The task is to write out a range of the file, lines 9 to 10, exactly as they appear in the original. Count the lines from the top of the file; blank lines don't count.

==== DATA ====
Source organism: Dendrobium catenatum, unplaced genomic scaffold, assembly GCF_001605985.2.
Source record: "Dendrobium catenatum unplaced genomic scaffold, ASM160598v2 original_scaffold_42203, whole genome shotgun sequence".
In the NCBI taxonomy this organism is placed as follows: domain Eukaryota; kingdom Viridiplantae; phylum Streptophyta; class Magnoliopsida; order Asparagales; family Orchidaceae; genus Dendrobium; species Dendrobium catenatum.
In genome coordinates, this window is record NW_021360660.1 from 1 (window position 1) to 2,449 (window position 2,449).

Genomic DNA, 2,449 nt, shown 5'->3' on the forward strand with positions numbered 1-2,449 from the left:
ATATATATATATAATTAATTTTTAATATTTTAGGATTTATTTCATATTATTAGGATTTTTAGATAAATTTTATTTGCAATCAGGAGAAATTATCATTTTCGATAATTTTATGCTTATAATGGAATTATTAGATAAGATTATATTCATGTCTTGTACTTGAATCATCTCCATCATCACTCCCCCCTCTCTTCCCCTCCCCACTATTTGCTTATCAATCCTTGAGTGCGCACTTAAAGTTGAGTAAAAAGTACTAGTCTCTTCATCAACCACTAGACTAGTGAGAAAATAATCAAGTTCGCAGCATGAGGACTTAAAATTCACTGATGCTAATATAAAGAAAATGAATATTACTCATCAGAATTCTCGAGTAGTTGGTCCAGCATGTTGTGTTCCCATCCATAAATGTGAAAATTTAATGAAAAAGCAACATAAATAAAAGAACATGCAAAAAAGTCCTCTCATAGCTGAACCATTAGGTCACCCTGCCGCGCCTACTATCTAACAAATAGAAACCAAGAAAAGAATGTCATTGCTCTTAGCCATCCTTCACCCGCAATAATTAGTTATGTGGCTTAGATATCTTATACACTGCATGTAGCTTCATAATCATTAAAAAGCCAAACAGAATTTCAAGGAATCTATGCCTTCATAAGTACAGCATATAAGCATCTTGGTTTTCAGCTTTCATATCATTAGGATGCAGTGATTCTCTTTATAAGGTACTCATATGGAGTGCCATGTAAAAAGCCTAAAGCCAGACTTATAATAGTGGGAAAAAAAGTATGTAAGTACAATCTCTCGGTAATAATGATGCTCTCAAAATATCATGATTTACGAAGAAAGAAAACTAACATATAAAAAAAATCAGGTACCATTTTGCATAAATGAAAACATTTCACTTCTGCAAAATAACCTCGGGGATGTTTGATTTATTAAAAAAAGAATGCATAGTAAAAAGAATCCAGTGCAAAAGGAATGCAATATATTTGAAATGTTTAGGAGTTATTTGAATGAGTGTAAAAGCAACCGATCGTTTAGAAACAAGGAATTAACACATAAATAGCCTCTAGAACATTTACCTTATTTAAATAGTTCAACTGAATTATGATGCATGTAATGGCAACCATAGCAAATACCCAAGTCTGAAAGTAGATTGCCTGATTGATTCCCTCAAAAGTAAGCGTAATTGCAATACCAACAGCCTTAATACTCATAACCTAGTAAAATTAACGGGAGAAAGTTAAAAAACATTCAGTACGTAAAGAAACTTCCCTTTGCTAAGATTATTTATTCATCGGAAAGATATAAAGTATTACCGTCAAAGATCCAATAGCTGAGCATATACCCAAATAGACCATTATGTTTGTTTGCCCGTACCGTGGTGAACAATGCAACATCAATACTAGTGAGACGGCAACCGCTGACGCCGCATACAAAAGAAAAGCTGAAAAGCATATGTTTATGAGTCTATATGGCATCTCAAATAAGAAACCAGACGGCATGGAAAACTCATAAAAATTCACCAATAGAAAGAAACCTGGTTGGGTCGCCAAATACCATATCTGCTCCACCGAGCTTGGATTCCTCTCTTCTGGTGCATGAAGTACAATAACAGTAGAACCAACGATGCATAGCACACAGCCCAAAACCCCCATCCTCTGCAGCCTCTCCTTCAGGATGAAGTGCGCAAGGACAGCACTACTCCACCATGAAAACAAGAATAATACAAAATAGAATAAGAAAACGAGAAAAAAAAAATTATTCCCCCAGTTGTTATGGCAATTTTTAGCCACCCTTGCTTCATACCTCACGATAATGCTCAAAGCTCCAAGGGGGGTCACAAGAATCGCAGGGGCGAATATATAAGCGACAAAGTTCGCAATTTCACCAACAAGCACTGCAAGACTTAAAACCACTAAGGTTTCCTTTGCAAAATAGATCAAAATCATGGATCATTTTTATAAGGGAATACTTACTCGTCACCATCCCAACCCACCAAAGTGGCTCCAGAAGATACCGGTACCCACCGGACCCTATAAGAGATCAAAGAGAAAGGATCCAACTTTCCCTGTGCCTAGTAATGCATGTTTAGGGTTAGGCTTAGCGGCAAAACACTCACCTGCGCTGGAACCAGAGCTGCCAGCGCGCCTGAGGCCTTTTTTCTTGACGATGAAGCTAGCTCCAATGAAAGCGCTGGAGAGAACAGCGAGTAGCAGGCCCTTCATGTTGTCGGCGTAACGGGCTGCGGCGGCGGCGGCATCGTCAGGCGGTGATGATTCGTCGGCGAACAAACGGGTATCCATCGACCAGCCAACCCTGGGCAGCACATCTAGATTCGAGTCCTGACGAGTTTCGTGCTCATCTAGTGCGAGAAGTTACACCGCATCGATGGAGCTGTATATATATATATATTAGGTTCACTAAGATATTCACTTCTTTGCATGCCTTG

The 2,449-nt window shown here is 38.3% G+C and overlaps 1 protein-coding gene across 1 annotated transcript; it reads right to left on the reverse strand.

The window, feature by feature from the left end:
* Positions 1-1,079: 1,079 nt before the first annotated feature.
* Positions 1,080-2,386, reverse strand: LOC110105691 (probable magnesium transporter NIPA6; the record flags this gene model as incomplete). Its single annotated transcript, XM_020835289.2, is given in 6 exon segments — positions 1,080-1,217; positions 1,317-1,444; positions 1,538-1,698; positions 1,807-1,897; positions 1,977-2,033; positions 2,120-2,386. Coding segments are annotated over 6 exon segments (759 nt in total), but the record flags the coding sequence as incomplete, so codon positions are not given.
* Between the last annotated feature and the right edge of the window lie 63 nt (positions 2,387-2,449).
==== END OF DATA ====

* Positions 1-1,079: 1,079 nt before the first annotated feature.
* Positions 1,080-2,386, reverse strand: LOC110105691 (probable magnesium transporter NIPA6; the record flags this gene model as incomplete). Its single annotated transcript, XM_020835289.2, is given in 6 exon segments — positions 1,080-1,217; positions 1,317-1,444; positions 1,538-1,698; positions 1,807-1,897; positions 1,977-2,033; positions 2,120-2,386. Coding segments are annotated over 6 exon segments (759 nt in total), but the record flags the coding sequence as incomplete, so codon positions are not given.